Treatment of rheumatoid arthritis
Even though there is no cure for rheumatoid arthritis, there are steps that can be taken to help control the symptoms. Medications are available for reducing joint inflammation, which will in turn decrease pain and slow down or prevent damage of the joints. Skilled therapists, such as physical and occupational therapists, can teach you ways to take care of your joints. If your joints are severely damaged, surgery may be needed.
Rheumatoid arthritis medications
Many of the medications used to treat auto-immune diseases such as rheumatoid arthritis have the potential to cause serious side effects. Many doctors start rheumatoid arthritis treatment with drugs that have the fewest possible side effects. You may need more medication for rheumatoid arthritis treatment, stronger or different medicines, or a combination of several medications as your condition progresses.
- Nonsteroidal anti-inflammatory drugs (NSAIDs): These medications help relieve pain and decrease inflammation. Some are available over-the-counter such as ibuprofen (Motrin IB, Advil) and naproxen sodium (Aleve). Some stronger NSAIDs are also available only with a prescription from your doctor. Potential side effects caused by NSAIDs include stomach irritation, ringing in the ears, kidney and liver damage, and heart problems.
- Steroids: Corticosteroids also decrease inflammation, slow damage of the joints, and help to relieve pain. Possible side effects include diabetes, cataracts, weight gain, and thinning of the bones. Many times steroids are prescribed during an acute episode of rheumatoid arthritis with the intention to taper down slowly and then stop the medication when the acute symptoms have subsided.
- Disease-modifying anti-rheumatic drugs (DMARDs): These medications can save joints and other bodily tissues from suffering permanent damage and slow down the progress of rheumatoid arthritis. Some common medicines of this type include leflunomide (Arava), methotrexate (Trexall), sulfasalazine (Azulfidine), and hydroxychloroquine (Plaquenil). Potential side effects from these drugs vary but may include bone marrow suppression, lung infections, and liver damage.
- Immunosuppressants: These drugs inhibit the immune response, which is over-active in rheumatoid arthritis. Some examples of these medications include cyclosporine (Gengraf, Sandimmune, Neoral) and azathioprine (Azasan, Imuran). Since they slow down or “tame” your body’s immune response, taking these drugs can make you more susceptible to infection.
- TNF-alpha inhibitors: These are drugs known as Tumor necrosis factor-alpha inhibitors. TNF-alpha is a substance in your body that is associated with the inflammatory response. These medications help to decrease symptoms of inflammation such as swollen and tender joints and pain and stiffness. Some examples of these include certolizumab (Cimzia), golimumab (Simponi), adalimumab (Humira), infliximab (Remicade), and etanercept (Enbrel). Possible side effects of these medications include an increased risk of severe infections, diarrhea, nausea, and hair loss.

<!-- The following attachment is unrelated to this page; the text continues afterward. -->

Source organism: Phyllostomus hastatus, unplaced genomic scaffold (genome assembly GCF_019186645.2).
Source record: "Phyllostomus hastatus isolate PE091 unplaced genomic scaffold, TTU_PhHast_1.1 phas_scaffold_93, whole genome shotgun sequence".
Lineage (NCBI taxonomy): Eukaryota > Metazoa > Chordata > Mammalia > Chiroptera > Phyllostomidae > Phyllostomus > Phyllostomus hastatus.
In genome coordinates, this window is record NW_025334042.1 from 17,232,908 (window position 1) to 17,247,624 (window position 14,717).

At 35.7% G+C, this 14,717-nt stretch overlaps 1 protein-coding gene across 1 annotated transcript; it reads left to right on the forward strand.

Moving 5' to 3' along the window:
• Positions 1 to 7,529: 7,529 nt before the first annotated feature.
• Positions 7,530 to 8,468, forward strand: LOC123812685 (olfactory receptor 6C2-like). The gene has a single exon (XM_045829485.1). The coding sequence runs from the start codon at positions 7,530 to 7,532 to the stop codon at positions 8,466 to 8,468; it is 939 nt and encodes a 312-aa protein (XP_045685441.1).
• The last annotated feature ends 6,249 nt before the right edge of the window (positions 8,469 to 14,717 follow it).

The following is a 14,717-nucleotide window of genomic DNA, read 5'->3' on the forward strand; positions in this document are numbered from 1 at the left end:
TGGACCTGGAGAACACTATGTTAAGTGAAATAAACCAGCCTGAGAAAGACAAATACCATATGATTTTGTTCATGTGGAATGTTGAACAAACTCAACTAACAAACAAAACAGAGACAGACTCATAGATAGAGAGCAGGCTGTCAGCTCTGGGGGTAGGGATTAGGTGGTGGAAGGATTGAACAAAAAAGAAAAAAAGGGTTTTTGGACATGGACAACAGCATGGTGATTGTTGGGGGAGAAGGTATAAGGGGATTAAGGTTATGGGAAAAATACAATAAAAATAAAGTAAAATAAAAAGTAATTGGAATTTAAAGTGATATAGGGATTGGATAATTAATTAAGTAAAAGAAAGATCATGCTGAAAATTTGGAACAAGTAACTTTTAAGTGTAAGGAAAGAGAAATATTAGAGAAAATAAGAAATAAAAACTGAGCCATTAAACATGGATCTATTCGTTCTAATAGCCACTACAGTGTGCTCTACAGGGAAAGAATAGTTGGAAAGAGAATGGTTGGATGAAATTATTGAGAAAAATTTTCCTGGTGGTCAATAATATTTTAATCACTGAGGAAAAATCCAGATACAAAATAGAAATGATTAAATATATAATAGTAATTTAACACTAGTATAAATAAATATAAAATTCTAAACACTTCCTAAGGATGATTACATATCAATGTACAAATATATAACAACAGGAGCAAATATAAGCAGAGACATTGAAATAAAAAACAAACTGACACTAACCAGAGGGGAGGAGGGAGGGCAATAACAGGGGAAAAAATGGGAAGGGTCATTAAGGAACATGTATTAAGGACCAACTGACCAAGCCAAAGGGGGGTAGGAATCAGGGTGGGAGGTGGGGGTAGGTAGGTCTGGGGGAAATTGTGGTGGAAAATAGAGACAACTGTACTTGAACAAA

- Other medications: Several other medications for rheumatoid arthritis are used to treat the condition by targeting the various bodily processes involved with inflammation. Some of these drugs are tocilizumab (Actemra), tofacitinib (Xeljanz), rituximab (Rituxan), abatacept (Orencia), and anakinra (Kineret). Side effects from these drugs vary, but they may include a sore throat, runny nose, abdominal pain, or itching.
Therapy for rheumatoid arthritis
Skilled therapists, such as physical therapists and occupational therapists, can instruct you in an exercise program that will help maintain flexibility in your joints. They can also teach you new ways to perform tasks of daily living that are easier on your joints and protect them from injury.
There are many adaptive devices available that can help you limit the amount of stress placed on your painful joints. For example, a sock aid can help with putting on your stockings or socks. Button hooks can take the stress out of buttoning your shirt or dress. Large-handled utensils can make meal preparation less taxing on your joints.
Rheumatoid arthritis surgery
If treatment of rheumatoid arthritis with medications fails to prevent the progression of the disease and joint damage continues, your physician may recommend surgery. Rheumatoid arthritis surgery can help correct joint deformities and alleviate your pain. In addition, it may make it possible for you to be able to use your joint again. Procedures for rheumatoid arthritis may include:
- Tendon repair: The joint damage and swelling that is caused by rheumatoid arthritis can weaken the tendons around the joints, causing them to rupture or loosen. In this procedure, the surgeon attempts to repair these damaged tendons.
- Total joint replacement: In this operation, the damaged portions of the joint are removed and are replaced by prosthetic (artificial) inserts made of plastic and metal.
- Joint fusion: If replacing a joint is not possible, it may be necessary to relieve pain or realign or stabilize a joint through surgical fusion.
All surgical procedures for rheumatoid arthritis carry a risk of pain, infection, and bleeding. Be sure to talk to your doctor about the risks and benefits of surgery.
According to the new criteria, classification depends on joint involvement and serological parameters such as rheumatoid factor and anti-citrullinated protein antibody (ACPA).
Unfortunately, there is no certain way to prevent rheumatoid arthritis.
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